Maybe we are too easy on our children
BY MARY MITCHELL email@example.com September 5, 2011 4:58PM
Updated: November 26, 2011 12:26AM
Are we turning our children into wimps?
I have to ask myself that every time I feel like I have to spare my grandchildren some unpleasantness I endured as a child.
And two stories recently in the news make me think a lot of well-meaning parents are raising wimpy kids.
For instance, in Arizona, a grandfather was charged with child abuse after witnesses and passers-by complained about his treatment of his three grandsons, ages 12, 9 and 8.
Allegedly, Christopher A. Carlson, of Indianapolis, “shoved” the 12-year-old and “whipped him with a rolled up T-shirt,” as he pushed the kids to tackle a brutal trail, according to the Associated Press.
Grandpa is accused of making the kids “walk on ulcerated blisters, and of denying them food and water at a popular 18-mile trail at the Grand Canyon.
“Carlson told the authorities that the boys had been overweight and he thought the hike would get them into shape,” the AP reported.
Grandpa must be in incredible shape because I wouldn’t last three miles trekking a wilderness trail with my 11-year-old grandson. Heck, he’d be the one wielding the rolled up T-shirt.
So you go grandpa. But instead of getting a high-five, this grandparent got a court date because observers thought he was being too hard on his grandsons.
Although the hike was challenging — especially in soaring temperatures — there’s no indication thus far that Carlson was “abusing” his grandsons.
In fact, the mother, Tara Danaher, told authorities that her sons have traveled to Central America and Jamaica this summer with their grandfather and the boys had no complaints. Carlson told a park official that he was “tough” on the boys because there are some “tough people in the world.”
Another situation that has a lot of parents upset doesn’t even involve a real kid.
Although Maggie Goes on a Diet has not yet hit bookshelves, the self-published children’s book has bloggers and reviewers demanding it be pulled.
Novice author Paul Kramer’s fictional account of a 14-year-old obese girl who longs to be thin has upset so many people, the controversy became a news story. “[M] aggie isn’t looking at an imagined reflection of herself dominating the soccer field. For this little girl, it’s all about the dress. The book is promoting skinny first, with a side of healthy slipped in later,” wrote a blogger for Huffpost.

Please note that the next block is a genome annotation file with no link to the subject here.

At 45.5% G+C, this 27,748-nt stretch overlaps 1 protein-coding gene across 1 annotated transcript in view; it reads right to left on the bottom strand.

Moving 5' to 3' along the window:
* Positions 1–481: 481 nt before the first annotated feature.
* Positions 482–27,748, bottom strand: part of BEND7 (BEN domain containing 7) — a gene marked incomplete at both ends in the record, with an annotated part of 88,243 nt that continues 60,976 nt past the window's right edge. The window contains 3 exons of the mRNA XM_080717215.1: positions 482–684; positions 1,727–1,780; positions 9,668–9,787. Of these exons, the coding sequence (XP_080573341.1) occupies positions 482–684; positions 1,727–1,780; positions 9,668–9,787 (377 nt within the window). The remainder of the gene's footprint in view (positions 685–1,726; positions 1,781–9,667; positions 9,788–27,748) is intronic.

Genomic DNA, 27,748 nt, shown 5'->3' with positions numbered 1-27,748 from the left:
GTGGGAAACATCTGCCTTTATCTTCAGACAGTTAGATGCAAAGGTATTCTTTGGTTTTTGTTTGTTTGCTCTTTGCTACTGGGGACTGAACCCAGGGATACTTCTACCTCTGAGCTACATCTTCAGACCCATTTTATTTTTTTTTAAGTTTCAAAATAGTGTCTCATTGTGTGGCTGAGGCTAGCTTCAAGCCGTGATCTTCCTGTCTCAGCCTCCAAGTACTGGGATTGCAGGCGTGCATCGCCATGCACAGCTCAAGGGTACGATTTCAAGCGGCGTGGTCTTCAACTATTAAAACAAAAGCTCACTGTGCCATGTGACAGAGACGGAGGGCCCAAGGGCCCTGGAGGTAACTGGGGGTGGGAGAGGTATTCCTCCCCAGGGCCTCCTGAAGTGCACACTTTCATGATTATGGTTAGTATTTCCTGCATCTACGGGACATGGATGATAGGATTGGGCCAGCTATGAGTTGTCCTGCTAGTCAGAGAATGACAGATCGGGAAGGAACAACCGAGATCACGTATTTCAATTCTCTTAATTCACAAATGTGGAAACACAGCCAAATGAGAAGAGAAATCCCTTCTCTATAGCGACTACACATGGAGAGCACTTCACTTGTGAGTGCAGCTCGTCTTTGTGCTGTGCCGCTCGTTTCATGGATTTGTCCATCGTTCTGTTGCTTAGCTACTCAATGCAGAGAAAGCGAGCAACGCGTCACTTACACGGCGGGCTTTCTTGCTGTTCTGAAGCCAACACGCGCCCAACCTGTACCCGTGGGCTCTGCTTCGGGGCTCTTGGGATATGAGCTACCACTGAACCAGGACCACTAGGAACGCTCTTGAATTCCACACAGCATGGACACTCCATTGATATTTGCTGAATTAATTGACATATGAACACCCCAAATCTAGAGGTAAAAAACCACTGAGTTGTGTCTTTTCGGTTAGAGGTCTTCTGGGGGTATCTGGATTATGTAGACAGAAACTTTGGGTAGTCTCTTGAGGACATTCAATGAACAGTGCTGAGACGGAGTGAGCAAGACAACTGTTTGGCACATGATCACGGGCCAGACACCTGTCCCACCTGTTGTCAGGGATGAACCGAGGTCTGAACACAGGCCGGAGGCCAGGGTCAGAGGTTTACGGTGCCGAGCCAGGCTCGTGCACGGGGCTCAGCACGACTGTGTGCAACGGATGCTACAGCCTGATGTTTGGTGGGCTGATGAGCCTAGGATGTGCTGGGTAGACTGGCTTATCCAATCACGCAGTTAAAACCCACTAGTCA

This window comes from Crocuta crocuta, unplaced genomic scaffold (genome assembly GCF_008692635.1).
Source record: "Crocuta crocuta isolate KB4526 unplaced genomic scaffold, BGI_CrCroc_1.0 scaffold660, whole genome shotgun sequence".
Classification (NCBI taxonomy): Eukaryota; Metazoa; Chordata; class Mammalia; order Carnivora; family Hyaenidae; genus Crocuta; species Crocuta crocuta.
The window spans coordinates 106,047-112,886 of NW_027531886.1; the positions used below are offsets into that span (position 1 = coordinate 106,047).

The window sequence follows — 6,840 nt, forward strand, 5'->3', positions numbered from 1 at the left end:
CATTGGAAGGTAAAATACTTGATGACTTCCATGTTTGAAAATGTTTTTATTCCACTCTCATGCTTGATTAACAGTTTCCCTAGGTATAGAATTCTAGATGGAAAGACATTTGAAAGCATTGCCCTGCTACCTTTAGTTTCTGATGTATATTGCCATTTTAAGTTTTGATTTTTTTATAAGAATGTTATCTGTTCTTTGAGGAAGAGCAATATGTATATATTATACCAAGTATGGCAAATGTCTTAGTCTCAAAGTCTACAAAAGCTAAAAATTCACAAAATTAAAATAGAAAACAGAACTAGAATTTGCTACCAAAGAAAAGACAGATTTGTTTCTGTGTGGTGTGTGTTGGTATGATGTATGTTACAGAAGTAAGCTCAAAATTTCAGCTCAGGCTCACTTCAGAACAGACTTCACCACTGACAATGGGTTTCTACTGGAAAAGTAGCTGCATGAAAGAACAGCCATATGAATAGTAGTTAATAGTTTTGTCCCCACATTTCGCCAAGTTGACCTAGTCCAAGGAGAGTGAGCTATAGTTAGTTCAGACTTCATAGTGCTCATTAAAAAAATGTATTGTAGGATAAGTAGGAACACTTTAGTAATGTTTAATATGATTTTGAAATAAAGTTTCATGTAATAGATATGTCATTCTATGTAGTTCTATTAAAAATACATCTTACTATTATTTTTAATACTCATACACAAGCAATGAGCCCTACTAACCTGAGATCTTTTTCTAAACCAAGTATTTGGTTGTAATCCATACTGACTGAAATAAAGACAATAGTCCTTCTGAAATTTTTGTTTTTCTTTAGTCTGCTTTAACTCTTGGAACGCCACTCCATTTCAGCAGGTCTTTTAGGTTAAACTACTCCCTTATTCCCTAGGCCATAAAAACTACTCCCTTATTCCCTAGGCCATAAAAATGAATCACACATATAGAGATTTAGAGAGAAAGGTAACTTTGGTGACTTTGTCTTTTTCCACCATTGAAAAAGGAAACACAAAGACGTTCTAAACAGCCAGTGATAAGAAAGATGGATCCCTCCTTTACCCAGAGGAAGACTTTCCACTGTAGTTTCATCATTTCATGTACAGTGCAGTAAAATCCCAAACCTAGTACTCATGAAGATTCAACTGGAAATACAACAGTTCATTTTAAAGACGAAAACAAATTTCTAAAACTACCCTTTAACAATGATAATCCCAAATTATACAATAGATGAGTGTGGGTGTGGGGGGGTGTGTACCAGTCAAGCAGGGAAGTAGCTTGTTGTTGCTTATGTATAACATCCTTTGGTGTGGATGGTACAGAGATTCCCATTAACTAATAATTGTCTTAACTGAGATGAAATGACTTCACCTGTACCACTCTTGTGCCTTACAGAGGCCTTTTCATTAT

Other critics, including parenting experts, condemn Kramer for depicting a chubby 14-year-old going on a diet. Instead of dieting, these experts recommend that teens be taught how to eat healthy and to exercise. Critics also point out that dieting could put teens on the path to eating disorders.
I’m all for teaching kids healthy eating habits, but have we forgotten the foods we craved as teenagers? It certainly was not veggies and string cheese.
Also, it is not like Kramer is bringing up something most of us don’t know. Too many teenage girls are obese. And more often than not, these obese teenage girls are not having a lot of fun.
Neither are their parents.
It is heartbreaking for a mother to watch an overweight daughter shop for a trendy outfit, or to tell that daughter that she can’t get away with wearing the same styles as her thin girlfriends.
No, a girl’s self-esteem should not be tied up in her body image, because our bodies change.
But our society darn near worships a perfectly proportioned body: Too fat isn’t good. Too skinny isn’t good either. So it is unfair to treat teens as if there is no social stigma attached to being overweight.
As for the debate over whether to diet or not to diet, many of us didn’t have to worry about weight gain until after age 50. Therefore, we may not be as strongly opposed to dieting as the people who have been on and off diets for most of their lives.
It is understandable that adults want to protect children from the harsh realities that show them our world can be an unkind place.
But young people need to know how to exist in such a world. As adults, we have to accept that we can’t save them from every bruise — nor should we.
We don’t want our children to grow up to be too hard. But we don’t want them to be too soft, either.